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ART    音標拼音: ['ɑrt]
n. U藝術,美術;U技術,技藝;C學科



n 1: the products of human creativity; works of art
collectively; "an art exhibition"; "a fine collection of
art" [synonym: {art}, {fine art}]
2: the creation of beautiful or significant things; "art does
not need to be innovative to be good"; "I was never any good
at art"; "he said that architecture is the art of wasting
space beautifully" [synonym: {art}, {artistic creation},
{artistic production}]
3: a superior skill that you can learn by study and practice and
observation; "the art of conversation"; "it's quite an art"
[synonym: {art}, {artistry}, {prowess}]
4: photographs or other visual representations in a printed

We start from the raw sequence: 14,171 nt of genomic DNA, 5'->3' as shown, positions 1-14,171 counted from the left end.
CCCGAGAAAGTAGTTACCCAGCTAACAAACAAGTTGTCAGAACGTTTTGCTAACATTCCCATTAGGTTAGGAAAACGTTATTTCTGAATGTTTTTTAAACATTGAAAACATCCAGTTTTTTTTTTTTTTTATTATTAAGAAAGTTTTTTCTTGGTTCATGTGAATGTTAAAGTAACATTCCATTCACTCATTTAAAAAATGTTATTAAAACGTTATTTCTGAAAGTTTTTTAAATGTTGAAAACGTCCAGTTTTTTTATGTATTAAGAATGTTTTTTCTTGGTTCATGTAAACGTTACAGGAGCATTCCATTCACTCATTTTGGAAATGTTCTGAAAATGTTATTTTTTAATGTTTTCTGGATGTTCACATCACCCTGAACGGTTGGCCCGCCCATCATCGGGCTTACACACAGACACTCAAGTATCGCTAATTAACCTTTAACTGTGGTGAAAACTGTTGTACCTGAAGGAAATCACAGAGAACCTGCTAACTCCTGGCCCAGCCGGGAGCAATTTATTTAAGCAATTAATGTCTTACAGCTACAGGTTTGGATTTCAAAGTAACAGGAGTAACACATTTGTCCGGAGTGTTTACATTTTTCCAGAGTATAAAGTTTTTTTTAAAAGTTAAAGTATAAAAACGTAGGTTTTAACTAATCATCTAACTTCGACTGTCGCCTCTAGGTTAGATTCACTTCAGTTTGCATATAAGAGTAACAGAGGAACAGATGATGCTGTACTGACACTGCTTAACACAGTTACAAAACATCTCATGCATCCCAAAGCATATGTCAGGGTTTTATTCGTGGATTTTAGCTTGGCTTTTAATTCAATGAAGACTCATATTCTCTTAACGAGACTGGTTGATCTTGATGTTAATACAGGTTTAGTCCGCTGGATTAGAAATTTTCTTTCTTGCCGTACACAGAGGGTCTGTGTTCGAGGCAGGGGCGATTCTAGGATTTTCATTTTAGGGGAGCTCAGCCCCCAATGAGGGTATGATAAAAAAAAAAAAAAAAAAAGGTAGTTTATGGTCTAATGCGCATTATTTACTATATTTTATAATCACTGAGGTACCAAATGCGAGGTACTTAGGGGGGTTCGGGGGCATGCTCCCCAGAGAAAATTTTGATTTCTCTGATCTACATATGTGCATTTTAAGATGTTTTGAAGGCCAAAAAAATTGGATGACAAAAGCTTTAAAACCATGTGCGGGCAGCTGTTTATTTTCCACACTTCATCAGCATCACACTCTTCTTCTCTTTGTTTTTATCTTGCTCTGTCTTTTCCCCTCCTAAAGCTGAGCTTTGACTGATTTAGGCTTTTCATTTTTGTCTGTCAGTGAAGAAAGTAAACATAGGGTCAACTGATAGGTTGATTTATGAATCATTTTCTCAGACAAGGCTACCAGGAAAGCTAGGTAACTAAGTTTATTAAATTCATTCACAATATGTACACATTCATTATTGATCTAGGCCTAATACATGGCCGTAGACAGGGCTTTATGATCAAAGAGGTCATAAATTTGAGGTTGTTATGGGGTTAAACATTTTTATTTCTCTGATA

publication; "the publisher was responsible for all the
artwork in the book" [synonym: {artwork}, {art}, {graphics},
{nontextual matter}]

-ard \-ard\, -art \-art\
The termination of many English words; as, coward, reynard,
drunkard, mostly from the French, in which language this
ending is of German origin, being orig. the same word as
English hard. It usually has the sense of one who has to a
high or excessive degree the quality expressed by the root;
as, braggart, sluggard.
[1913 Webster]

Art \Art\ ([aum]rt).
The second person singular, indicative mode, present tense,
of the substantive verb {Be}; but formed after the analogy of
the plural are, with the ending -t, as in thou shalt, wilt,
orig. an ending of the second person sing. pret. Cf. {Be}.